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« Happy Birthday Peter Jackson! | Main | 3 Notes on New Photos of "Frankenweenie" »
Sunday
Oct302011

Oscar Horrors: I've Written a Letter to Bette

HERE LIES... Bette Davis's Best Actress nomination for What Ever Happened to Baby Jane?, sent to an early grave by Anne Bancroft's more Oscar-friendly work in The Miracle Worker. 

Andreas from Pussy Goes Grrr here. In 1962, Bette Davis had a good three decades of acting ahead of her—what endurance!—but her disturbing, self-deprecating performance as Baby Jane Hudson sure feels like a go-for-broke swan song. It builds on all her tics and trademarks (bitchiness, powerful voice, melodramatic intensity) and exaggerates them almost beyond recognition. Following in the footsteps of Norma Desmond, Baby Jane's a quintessential star-as-monster. Try as you might, you just can't look away.

Granted, Joan Crawford does co-star as Baby Jane's paraplegic sister Blanche. But this is unmistakably Bette's show all the way: she dominates every second of screen time, whether by snarling and squawking with an alcohol-induced slur, or through a mere flutter of her eyelashes. She plays the role broader than broad with gargoyle makeup and coarse body language, often standing akimbo like a pissed-off teenager. But she leaves space for smaller gestures, like the sudden, wicked curling of her lips, that give us a vision of Baby Jane's sick, sad inner life.

 

Because she's not all monstrous. If only she was, she'd be so much easier to watch. Instead Bette plays her with a nagging core of pathos, of innocence lost. Occasionally her underlying tragedy (and implicit Electra complex) breach the surface, like when she sings her old vaudeville hit "I've Written a Letter to Daddy." It's the film's great can't-look-away set-piece, a pitiful song and dance rooted in Baby Jane's hideous regression to childhood, and Bette performs the hell out of it. No shame, no holding back, nothing but raw chutzpah.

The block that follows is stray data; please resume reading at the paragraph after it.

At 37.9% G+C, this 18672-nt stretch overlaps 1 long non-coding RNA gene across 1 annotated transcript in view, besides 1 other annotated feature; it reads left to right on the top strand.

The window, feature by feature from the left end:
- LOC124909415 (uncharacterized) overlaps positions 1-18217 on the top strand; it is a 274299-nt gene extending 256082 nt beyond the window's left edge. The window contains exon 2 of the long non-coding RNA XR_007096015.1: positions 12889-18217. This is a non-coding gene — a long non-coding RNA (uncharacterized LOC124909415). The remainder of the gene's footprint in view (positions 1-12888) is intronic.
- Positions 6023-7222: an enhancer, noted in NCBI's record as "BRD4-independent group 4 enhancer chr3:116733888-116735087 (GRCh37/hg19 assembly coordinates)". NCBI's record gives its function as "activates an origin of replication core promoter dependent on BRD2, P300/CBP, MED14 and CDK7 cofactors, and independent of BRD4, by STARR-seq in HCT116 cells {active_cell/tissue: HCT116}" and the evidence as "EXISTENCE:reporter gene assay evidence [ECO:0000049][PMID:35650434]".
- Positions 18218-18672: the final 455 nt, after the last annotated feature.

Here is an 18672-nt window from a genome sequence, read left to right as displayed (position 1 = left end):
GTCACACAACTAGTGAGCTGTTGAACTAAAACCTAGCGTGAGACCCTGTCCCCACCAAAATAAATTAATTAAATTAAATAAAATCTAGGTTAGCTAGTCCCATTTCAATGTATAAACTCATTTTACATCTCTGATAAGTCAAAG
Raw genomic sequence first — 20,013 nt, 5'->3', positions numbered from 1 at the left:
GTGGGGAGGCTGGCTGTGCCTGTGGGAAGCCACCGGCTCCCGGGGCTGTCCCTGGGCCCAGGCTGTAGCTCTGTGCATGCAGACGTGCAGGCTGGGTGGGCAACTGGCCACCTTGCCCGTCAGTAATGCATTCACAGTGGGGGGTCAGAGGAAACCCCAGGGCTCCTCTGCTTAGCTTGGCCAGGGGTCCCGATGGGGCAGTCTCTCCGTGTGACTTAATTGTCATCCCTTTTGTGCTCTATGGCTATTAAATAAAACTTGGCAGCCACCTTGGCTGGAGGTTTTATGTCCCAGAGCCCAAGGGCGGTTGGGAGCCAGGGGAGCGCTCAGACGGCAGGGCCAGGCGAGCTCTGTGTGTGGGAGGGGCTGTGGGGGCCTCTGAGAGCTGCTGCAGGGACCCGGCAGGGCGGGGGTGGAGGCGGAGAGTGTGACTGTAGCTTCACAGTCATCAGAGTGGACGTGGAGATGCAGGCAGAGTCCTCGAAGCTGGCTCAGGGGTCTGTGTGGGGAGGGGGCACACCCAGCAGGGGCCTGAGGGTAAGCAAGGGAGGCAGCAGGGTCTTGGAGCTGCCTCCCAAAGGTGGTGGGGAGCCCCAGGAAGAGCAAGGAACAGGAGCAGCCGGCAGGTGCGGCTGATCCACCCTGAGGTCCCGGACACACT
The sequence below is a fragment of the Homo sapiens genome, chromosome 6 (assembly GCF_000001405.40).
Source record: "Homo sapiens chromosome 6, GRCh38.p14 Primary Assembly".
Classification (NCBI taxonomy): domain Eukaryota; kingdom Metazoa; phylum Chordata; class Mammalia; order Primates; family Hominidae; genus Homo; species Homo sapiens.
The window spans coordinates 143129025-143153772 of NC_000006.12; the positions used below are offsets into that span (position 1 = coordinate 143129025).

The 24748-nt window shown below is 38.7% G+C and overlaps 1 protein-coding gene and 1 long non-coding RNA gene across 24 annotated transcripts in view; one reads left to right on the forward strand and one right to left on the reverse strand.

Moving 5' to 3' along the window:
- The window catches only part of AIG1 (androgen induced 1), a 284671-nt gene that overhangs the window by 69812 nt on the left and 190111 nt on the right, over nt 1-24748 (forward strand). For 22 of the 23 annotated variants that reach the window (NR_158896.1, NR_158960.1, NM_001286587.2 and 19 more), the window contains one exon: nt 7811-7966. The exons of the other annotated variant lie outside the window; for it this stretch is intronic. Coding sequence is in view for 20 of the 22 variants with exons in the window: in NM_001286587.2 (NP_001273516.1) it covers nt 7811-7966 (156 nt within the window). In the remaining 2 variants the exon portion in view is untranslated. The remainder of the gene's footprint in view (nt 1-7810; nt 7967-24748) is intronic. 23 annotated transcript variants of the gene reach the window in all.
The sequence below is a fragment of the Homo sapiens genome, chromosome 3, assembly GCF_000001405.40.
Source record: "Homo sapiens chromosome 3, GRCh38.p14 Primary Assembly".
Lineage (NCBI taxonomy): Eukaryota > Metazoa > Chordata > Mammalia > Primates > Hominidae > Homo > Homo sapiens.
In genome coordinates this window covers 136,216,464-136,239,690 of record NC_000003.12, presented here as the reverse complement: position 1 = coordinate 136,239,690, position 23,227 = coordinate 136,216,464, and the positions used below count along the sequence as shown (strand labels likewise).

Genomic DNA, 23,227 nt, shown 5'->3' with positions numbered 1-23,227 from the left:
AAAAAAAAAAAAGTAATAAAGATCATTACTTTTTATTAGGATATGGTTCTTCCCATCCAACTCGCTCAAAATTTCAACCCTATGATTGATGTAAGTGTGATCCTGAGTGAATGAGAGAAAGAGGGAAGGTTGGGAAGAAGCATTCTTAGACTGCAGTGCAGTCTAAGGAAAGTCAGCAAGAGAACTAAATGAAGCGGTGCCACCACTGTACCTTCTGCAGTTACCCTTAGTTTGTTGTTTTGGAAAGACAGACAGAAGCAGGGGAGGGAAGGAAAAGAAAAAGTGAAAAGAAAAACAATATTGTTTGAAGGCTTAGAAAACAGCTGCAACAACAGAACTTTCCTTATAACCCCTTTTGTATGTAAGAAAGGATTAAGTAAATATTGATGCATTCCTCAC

Egged on by Victor Buono's ghoulish pianist, she hoarsely belts out the mawkish melody, and the resulting incongruity is a nauseating mix of horror and morbid comedy. It's a boozy, psychotic siren song that, to their credit, the Academy's members were unable to resist. It's an artifact of poisoned camp, a sour recapitulation of Bette's Hollywood career, and an indelible piece of horror history.

And if you want a real surprise, watch Baby Jane back to back with Bette's foray into Hammer horror, The Nanny. There, she's equally chilling, but all of Baby Jane's grand flourishes have been replaced with stoicism and restraint. It's black-and-white proof that Bette's performances didn't just have magnitude; they had range.

Previously on Oscar Horrors
The Fly, Death Becomes Her, The Exorcist, The Birds, Carrie and more....
Top 100 Most Memorable Best Actress "Characters" 

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Reader Comments (9)

Bette Davis is truly a legend. I love, love all of her movies but my favorites are Baby Jane and The Little Foxes. Talk about acting chops...

October 30, 2011 | Unregistered CommenterMark

Mark, you stole my words! I read the post, scrolled down and saw what I was about to write already posted.